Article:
The suspect, Hugues Akassy, 42, of Washington, DC, was arrested shortly after his 43-year-old victim fled the park following the Tuesday attack and called 911.

Akassy has been charged with rape and sexual abuse.

Read More:

New York Post -  July 30, 2010 -  By Jamie Schram

East 72nd St Greenway Collapse

East River Greenway - near 72nd Street.


Reader Seth took this photograph on the East River Greenway bike/pedestrian path near 72nd Street and says, "This path has been falling apart for years and the City has simply fenced off damaged areas instead of repairing them, according to gothamist. "This is one of many dangerous sections of the East Side Greenway that desperately needs to be repaired. Please call 311."

That's mild compared to the quarter-block stretch that completely collapsed more than fifteen years ago at 124th Street in Harlem, just south of the Tri-borough Bridge (nka RFK). A situation the City simply refuses to address.   Sources say when that collapsed it swallowed a  truck which was working on a light pole.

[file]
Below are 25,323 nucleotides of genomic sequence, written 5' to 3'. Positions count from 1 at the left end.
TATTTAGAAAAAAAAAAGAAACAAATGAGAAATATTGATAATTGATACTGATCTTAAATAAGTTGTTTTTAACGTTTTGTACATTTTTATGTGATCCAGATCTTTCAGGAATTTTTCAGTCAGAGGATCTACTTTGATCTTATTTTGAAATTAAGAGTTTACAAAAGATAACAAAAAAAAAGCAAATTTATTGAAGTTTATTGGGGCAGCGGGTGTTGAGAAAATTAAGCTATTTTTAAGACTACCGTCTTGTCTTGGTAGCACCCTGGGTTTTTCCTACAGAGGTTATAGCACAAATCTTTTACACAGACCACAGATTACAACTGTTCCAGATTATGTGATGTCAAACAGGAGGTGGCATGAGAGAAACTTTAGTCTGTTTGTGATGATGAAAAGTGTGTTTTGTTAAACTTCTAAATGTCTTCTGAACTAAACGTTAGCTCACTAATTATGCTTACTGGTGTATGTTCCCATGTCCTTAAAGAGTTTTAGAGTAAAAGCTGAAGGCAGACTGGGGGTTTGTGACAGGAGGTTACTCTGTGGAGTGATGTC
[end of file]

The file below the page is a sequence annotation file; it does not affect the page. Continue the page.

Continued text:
But for sheer drama the situation at Queensbridge Park - surrounded by the country's largest public housing complex - takes the municipal waterfront discriminatory neglect cake.

More on these issues coming soon.  In the mean time, here are some images.

- Geoffrey Croft

gothamist - July 29, 2010 - By Jen Chung

Thursday, July 29, 2010

NYC Trees VS NYC Dogs: Piss And Crap War Continue

Someone on 6th Avenue near 14th Street has a very diplomatic, and lovingly crocheted message for dog owners in the area. Though a polite tact, its likely that much stronger salvos will have to be thrownin this notorious battle between civilized people and those with dogs who piss and sh*t all over public property.